The design process for educational software is fairly lengthy. Not only does the program need to be functional and visually appealing for the end user, but there are other issues involved in the design of the management system and the account administrator “dashboard,” such as how to keep accounts secure, which reports will be run on the data generated by students, and how they should be interpreted. This is the first in a series of blog posts that reports the process we followed in creating, developing, and producing these social studies programs for a new web-based delivery system.
A Little History
Our company, WorldView Software, Inc. is a publisher of educational software products for middle and high school social studies students. The goal of our programs is to offer an inexpensive way to provide for student instruction without a printed textbook. They are not a “teacher replacement.”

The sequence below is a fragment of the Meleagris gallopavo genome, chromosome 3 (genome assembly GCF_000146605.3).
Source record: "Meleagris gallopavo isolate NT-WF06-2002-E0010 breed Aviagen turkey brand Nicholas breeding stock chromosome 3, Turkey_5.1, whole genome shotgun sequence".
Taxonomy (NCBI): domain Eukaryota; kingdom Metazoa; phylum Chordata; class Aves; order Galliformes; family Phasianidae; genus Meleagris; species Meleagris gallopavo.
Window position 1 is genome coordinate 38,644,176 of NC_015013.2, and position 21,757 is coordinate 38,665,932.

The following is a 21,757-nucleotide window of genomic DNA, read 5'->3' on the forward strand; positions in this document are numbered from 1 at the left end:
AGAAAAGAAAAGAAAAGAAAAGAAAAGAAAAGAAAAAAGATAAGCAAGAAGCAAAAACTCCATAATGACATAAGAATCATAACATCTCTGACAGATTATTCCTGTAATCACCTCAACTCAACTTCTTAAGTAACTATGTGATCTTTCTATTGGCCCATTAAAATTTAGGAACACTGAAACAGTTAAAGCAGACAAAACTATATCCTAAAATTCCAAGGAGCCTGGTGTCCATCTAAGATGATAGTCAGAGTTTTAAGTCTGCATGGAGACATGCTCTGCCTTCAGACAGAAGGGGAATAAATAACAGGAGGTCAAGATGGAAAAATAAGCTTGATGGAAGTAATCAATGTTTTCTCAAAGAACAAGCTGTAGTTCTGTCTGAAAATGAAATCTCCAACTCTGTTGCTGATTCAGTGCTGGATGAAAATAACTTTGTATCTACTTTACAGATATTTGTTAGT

In November 1990, American History was released and WorldView Software was born. Over the next 21 years, WorldView released over two dozen programs, covering the entire curriculum in social studies for middle school and high school. In 1996, WorldView began an association with Plato Learning. This deepened in 2004 when, in conjunction with Plato Learning, WorldView Software released its first Web-based product. WorldView products constitute 18 of Plato’s course models, and have been used by tens of thousands of students nationwide.
For years, educational publishers continued to design and produce textbooks and student workbooks as usual, regardless of the flexibility that software could impart. The situation became even more extreme once internet use became truly ubiquitous. Stephanie Simon and Madeline Will note in a July 23, 2013 article on Reuters.com that in essence publishers contented themselves with slapping a .pdf file of their printed textbooks up on the web, slinging in a few links to web resources and calling it a day.